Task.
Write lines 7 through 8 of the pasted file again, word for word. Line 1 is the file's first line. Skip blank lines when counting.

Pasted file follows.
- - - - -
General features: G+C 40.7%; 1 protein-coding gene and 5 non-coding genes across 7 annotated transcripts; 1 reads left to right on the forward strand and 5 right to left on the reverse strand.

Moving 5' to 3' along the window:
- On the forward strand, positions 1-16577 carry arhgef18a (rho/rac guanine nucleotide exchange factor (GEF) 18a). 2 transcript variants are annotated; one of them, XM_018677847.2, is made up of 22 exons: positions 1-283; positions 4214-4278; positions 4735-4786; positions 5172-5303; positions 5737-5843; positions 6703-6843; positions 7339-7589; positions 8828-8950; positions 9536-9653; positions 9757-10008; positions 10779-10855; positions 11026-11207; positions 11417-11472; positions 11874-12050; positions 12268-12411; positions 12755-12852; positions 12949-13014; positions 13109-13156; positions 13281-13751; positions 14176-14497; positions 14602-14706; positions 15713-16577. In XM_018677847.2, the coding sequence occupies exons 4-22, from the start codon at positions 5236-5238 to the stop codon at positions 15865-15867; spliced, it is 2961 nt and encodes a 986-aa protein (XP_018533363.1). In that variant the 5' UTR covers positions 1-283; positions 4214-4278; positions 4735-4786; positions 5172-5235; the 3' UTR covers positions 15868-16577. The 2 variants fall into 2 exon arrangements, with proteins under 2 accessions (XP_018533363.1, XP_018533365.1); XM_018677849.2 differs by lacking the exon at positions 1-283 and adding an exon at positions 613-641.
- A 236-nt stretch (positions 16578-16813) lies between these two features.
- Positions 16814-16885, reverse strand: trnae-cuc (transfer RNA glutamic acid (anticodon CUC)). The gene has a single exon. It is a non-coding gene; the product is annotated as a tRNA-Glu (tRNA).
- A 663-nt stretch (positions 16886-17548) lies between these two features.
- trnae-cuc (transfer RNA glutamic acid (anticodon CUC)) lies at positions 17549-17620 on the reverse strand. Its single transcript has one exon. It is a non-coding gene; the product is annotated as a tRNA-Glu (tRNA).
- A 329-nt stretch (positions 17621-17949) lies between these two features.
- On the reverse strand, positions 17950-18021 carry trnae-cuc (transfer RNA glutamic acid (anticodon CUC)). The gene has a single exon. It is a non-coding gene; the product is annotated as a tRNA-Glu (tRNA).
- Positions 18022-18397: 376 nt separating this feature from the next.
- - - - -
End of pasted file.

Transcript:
- trnae-cuc (transfer RNA glutamic acid (anticodon CUC)) lies at positions 17549-17620 on the reverse strand. Its single transcript has one exon. It is a non-coding gene; the product is annotated as a tRNA-Glu (tRNA).
- A 329-nt stretch (positions 17621-17949) lies between these two features.